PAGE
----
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King Tut Exhibit Prompts Debate on His Skin Color

The King Tut exhibition has drawn millions of visitors to museums across the country since it opened two years ago. But some African-American scholars believe the exhibition makes King Tut look too white. The debate over Tut's race led the Franklin Institute Science Museum in Philadelphia, where the show is on display, to sponsor a conference on the subject.

The show, Tutankhamen and the Golden Age of the Pharaohs has drawn a steady stream of protesters since it opened in Los Angeles. But nowhere have they been as persistent or vocal as in Philadelphia.

More than 500 people showed up to hear scholars discuss Tut's race at the Franklin Institute. The auditorium couldn't hold them all, so the museum had to set up big-screen TVs in the lobby. The three speakers said the exhibition on display upstairs gives the false impression that King Tut was white.

And worse, says Temple University professor Molefi Asante, it implies that Egypt is not a part of Africa.

"We asked the students as they were coming out of the museum, you've seen the exhibition of King Tut, 'Where is he from?'" Asante said. "You would discover that people can see the exhibition of Tutankhamen, and come out and not know that they have seen Africa."

A forensic reconstruction of Tut's head and shoulders at the Franklin Institute exhibit is remarkably lifelike, until you get right up close to it. On the side of the glass case, there is a disclaimer that reads, "The features of [Tutankhamen's] face are based on scientific data. But the exact color of his skin and the size and shape of many facial details cannot be determined with full certainty."

"Our best guess is that he was neither lily white nor ebony black. He was probably somewhere in between," said Nina Jablonski, author of Skin: A Natural History.

Jablonski teaches anthropology at Penn State University. She also served as an advisor to the team from the National Geographic Society that produced the forensic reconstruction of King Tut that's currently on display. Jablonski points out that it's only a working hypothesis. Scientists have not been able to retrieve much DNA evidence from Tut or other mummies.

But they do have a good idea of who lived in Egypt 3,000 years ago — and she says they probably looked a lot like Egyptians today.

"Modern Egyptians are a very heterogeneous group," Jablonski said. "Some of them have very Arabic features. Others of them have very African or so-called Nubian features. This is because the Nile River itself was a tremendous byway for movement of people in the past and present."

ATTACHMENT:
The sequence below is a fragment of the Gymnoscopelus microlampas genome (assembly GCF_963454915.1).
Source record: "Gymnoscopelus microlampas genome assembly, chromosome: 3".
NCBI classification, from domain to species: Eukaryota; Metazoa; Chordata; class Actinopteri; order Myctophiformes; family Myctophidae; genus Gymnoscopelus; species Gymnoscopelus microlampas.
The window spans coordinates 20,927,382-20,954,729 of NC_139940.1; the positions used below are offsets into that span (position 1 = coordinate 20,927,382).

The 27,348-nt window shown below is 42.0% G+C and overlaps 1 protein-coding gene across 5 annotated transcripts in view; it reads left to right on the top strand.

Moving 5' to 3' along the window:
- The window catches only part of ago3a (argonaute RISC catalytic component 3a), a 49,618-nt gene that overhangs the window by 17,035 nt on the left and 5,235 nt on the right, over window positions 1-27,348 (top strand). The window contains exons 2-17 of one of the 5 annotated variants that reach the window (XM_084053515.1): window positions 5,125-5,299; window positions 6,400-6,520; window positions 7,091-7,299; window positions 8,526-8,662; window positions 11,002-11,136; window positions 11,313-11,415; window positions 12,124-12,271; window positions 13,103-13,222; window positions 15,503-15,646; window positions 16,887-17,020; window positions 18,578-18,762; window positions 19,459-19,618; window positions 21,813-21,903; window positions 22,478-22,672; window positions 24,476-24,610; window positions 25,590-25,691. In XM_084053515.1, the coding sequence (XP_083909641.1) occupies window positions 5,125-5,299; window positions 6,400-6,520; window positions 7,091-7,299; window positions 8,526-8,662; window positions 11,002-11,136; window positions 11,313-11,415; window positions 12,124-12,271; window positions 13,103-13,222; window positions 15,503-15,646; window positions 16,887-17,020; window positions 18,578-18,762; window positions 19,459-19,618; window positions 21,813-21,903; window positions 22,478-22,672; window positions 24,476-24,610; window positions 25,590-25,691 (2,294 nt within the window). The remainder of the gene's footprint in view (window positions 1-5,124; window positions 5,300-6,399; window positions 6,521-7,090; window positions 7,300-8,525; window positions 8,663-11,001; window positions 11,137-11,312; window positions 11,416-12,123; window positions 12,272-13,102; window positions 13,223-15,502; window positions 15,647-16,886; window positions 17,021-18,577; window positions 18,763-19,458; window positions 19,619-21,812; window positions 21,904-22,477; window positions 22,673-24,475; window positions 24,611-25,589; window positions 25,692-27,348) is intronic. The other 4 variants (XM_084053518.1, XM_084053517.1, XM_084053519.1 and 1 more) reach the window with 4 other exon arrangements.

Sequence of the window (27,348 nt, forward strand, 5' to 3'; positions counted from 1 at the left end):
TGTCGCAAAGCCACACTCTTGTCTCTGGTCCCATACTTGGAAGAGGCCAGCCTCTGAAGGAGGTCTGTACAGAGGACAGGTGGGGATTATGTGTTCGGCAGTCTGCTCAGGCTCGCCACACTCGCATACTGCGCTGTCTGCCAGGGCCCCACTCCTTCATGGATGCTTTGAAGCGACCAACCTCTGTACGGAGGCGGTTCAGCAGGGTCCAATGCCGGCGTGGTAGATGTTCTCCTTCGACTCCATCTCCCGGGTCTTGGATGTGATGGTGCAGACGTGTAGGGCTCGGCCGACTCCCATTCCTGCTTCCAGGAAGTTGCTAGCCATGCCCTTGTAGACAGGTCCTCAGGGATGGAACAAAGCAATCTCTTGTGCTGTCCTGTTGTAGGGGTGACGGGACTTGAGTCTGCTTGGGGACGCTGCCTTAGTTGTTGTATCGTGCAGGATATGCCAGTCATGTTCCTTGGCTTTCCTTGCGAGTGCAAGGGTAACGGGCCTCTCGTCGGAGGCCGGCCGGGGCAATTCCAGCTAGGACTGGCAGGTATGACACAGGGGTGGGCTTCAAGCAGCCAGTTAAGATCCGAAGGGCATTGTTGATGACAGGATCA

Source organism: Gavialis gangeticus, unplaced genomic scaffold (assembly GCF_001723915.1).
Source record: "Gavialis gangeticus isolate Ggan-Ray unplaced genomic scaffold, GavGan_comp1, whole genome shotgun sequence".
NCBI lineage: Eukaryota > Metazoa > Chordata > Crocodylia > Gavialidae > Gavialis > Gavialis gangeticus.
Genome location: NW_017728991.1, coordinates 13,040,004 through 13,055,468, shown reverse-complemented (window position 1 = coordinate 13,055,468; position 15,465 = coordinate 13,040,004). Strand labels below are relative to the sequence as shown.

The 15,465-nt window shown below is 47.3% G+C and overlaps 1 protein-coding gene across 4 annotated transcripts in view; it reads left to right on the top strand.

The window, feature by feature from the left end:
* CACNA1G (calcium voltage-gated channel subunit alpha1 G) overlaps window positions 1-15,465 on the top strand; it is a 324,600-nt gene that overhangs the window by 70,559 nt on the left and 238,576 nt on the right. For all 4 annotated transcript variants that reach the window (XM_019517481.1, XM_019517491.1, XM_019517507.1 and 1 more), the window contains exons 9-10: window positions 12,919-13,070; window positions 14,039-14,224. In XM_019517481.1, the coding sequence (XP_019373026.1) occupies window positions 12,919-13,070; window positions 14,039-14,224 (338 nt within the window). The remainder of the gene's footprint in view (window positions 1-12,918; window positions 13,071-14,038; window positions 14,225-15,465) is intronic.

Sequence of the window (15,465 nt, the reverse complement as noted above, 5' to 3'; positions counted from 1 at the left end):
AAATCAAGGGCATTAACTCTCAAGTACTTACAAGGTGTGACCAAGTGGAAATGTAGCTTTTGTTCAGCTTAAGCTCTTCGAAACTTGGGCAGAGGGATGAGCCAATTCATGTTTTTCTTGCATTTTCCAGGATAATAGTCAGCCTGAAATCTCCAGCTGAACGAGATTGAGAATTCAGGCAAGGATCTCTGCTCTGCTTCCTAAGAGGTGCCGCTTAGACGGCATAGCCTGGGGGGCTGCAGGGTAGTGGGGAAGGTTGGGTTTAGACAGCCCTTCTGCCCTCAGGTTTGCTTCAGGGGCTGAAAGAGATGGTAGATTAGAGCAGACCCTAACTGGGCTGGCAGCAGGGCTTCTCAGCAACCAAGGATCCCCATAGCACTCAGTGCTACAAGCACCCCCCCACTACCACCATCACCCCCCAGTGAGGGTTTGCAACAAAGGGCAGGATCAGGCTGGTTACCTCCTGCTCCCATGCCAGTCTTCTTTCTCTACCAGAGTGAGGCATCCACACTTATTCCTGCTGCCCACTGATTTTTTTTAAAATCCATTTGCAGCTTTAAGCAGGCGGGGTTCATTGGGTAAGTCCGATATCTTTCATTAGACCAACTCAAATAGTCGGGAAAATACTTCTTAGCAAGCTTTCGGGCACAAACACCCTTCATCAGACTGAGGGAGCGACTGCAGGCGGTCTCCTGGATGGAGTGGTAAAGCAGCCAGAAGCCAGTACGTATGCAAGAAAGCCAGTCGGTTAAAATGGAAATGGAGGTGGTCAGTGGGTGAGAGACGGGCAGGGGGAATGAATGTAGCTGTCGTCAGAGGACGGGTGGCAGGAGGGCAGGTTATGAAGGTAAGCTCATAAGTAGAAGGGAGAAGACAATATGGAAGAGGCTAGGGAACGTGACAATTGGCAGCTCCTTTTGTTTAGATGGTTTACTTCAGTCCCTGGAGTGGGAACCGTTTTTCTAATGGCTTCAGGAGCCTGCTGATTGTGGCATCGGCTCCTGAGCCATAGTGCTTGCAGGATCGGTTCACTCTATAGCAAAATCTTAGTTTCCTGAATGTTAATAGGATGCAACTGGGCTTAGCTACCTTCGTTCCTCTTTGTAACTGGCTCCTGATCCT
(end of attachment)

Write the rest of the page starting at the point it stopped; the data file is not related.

Jablonski says Tut's skin probably looked like a mixture of those people, only lighter, because the Boy King would have spent most of his time inside, protected from the sun. The speakers at the Franklin Institute rejected that hypothesis. In fact, they seemed to enjoy making fun of it.

"Okay, now let's look what this really is about. This is shocking. See if you recognize the person on the right," said activist Maulana Karenga, who remain best known as the founder of Kwanzaa. He got a big laugh by comparing the reconstructed image of King Tut with a picture of a young Barbara Streisand.

The panelists believe the Egyptians of Tut's time had, for the most part, very dark skin, like people from sub-Saharan Africa. Charles Finch is the director of International Health at Morehouse School of Medicine in Atlanta.

"Whenever ancient writers, Hebrew or Greek, make any reference to ancient Egyptians' color, it's always black," Finch said. "There was no issue back then. There was no discussion. There was no debate. It only became a debate in the last 200 years."

For example, Greek historian Herodotus wrote in the fifth century BC that the Egyptians were "dark-skinned and woolly-haired."

But as anthropologist Nina Jablonski points out, it's hard to say exactly what ancient historians meant when they described the skin they saw as "dark." And she says much of the archeological evidence points to a different conclusion.

"When we look at the representation of the Egyptian royalty on the walls of tombs, we see a range of sort of moderate, tan-colored skin on the royalty," Jablonski said. "This probably is a fairly close approximation of what skin color these people actually had."

Jablonski speaks with the patience of someone who has answered this question many times before, and expects to keep answering it until more definitive evidence comes along. That's why she hopes the King Tut exhibition will inspire students to become interested in reconstructing the past.

That could let the students, Jablonski says, "make a better stab at this in 20 or 25 years' time."

Until then, we'll have to make do with an educated guess.

Joel Rose reports for member station WHYY

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Joel Rose is a correspondent on NPR's National Desk. He covers immigration and breaking news.